A major milestone towards achieving New Zealand’s smokefree goal has been achieved in Parliament with the Third Reading of the Smoke-free Environments (Tobacco standardised Packaging) Amendment Bill. This means that standardised (plain) cigarette and tobacco packs will almost certainly hit the shelves during 2017.
The law will prohibit the use of logos, colours, brand imagery and other promotional information on all tobacco packaging. Evidence from Australia shows standardised packaging reduced the attractiveness of tobacco products, and is proven to be effective in reducing uptake of smoking among young people.
Zoe Hawke, Manager of the Hāpai Te Hauora, National Tobacco Control Advocacy service says standardised packaging will complement the other suite of tobacco control measures in New Zealand, such as graphic health warnings and removal of point of sales displays.
“This development is fantastic, and we are looking forward to an early implementation to see standardised packets replace branded packs in stores as soon as possible.
“We still need to continue looking at other measures to strengthen the reduction of tobacco uptake and prevalence. A combination of evidence based interventions will get us closer to a place where all population groups reach the goal of a Smokefree 2025. We don’t want to leave anyone behind.”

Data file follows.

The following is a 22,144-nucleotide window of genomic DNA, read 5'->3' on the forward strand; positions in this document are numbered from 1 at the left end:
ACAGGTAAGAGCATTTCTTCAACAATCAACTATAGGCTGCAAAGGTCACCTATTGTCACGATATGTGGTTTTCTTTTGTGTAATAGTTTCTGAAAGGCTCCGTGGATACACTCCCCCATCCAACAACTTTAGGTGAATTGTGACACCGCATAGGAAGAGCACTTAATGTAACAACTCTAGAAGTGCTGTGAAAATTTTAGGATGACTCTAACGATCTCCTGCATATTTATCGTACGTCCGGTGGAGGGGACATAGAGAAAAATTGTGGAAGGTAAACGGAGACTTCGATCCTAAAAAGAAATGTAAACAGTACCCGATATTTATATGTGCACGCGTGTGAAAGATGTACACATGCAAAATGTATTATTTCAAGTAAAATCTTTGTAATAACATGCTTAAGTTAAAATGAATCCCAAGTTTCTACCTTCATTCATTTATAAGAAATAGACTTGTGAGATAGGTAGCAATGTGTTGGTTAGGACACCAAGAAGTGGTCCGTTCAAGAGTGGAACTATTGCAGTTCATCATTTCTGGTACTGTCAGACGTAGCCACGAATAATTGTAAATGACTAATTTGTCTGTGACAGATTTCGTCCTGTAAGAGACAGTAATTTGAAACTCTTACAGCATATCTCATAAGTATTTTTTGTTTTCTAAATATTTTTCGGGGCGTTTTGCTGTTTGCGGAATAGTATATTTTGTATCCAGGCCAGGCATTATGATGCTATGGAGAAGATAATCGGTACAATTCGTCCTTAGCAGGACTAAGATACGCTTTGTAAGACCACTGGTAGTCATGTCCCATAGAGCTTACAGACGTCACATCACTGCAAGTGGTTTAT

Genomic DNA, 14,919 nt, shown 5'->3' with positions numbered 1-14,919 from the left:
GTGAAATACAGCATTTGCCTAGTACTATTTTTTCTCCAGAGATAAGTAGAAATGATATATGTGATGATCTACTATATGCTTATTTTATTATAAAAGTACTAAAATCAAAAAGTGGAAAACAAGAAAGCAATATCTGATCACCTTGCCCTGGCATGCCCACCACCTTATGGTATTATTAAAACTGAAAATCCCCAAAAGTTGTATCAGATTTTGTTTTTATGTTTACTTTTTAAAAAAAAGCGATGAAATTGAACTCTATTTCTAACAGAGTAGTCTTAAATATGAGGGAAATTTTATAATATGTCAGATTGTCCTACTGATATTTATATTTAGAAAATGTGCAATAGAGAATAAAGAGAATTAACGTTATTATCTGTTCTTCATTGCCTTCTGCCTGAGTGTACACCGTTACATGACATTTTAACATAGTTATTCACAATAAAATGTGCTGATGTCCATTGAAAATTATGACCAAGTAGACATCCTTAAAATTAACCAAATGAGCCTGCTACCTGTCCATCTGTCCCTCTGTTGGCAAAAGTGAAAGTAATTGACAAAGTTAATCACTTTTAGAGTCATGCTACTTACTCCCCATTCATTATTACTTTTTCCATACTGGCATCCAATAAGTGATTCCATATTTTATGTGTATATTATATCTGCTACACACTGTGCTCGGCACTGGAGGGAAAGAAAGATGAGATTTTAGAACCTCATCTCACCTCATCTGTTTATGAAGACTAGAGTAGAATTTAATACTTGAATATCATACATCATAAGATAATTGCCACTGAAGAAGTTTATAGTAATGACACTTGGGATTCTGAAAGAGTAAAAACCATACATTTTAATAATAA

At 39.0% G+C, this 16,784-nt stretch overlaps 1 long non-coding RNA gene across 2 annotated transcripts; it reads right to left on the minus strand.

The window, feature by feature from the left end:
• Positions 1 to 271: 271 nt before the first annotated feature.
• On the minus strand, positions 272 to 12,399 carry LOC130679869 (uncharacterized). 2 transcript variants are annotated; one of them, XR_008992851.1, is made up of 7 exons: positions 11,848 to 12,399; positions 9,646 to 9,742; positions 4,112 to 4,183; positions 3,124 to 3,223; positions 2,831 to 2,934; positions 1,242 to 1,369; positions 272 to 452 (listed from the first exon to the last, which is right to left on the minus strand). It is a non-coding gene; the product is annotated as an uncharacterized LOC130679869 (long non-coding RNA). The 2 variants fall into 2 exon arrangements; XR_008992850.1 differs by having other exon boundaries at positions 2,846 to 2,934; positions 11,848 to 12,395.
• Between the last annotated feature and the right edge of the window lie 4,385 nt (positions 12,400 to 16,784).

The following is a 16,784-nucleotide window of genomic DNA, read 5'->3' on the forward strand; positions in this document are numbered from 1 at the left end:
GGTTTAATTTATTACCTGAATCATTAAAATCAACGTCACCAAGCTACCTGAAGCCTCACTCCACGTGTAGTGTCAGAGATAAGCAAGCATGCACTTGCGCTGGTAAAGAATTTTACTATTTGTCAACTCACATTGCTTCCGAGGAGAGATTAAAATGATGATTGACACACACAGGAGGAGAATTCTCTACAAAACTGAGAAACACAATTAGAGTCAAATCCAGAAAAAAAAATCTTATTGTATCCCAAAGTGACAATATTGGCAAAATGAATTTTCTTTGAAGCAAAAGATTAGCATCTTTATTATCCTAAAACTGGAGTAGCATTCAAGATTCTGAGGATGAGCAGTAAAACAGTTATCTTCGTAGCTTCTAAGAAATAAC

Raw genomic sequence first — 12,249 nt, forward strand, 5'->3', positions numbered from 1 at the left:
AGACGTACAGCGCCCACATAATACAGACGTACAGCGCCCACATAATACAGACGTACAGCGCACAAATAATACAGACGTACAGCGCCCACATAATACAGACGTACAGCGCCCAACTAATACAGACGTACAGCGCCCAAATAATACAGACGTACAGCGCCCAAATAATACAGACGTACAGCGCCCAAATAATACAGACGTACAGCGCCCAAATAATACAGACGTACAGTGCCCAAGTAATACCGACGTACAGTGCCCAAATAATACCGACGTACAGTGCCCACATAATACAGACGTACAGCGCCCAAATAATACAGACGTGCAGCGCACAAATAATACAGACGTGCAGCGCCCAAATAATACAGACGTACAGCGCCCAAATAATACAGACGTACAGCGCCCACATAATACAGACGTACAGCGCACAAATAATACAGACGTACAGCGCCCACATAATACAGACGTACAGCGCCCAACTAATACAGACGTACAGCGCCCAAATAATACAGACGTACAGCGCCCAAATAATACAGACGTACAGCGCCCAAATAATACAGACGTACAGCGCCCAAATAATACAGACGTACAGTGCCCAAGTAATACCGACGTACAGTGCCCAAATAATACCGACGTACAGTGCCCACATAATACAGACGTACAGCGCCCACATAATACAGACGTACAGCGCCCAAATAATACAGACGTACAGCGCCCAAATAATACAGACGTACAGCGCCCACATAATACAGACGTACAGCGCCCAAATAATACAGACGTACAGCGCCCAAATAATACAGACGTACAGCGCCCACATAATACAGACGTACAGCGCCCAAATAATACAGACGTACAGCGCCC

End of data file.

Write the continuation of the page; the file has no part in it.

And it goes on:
The Cancer Society of New Zealand’s Chief Executive, Claire Austin, says while today’s decision is overdue, the focus is on protecting young people in New Zealand to not be tempted by tobacco.
“While this is a win for us in terms of work we have put in to achieving this, it is more a win for future generations who get to grow up in a New Zealand where smoking is a thing of the past and aren’t as affected by the burden of lung cancer.”
The Cancer Society and National Tobacco Control Advocacy service are joined by leading researchers in their applauding of the new legislation. ASPIRE2025 co-directors, Professors Janet Hoek and Richard Edwards of Otago University are glad the Government have taken note of the evidence and has made the wise decision to implement standardised packaging here in New Zealand. “We congratulate them, and look forward to joining countries such as the United Kingdom, Ireland and France in their standardised packaging implementation” said Professors Hoek and Edwards.
For decades, tobacco companies have used skilfully designed packaging to help attract the next generation of smokers and the government has rightly ended this practice,” said Professor Hoek, who has led several studies examining standardised packaging
In New Zealand, lung cancer accounts for 18.9 per cent of all deaths from cancer, making it the leading cause of cancer-related deaths – smoking being the leading cause of lung cancer.
The Smokefree sector are determined to reduce the incidence of smoking in New Zealand and say standardised packaging, alongside cessation, an increase in smokefree outside areas and Tobacco Tax, is a key part in achieving this.
By replacing brand imagery with health messages warning of wider adverse cultural, social, and economic effects, it increases the effectiveness of health warnings.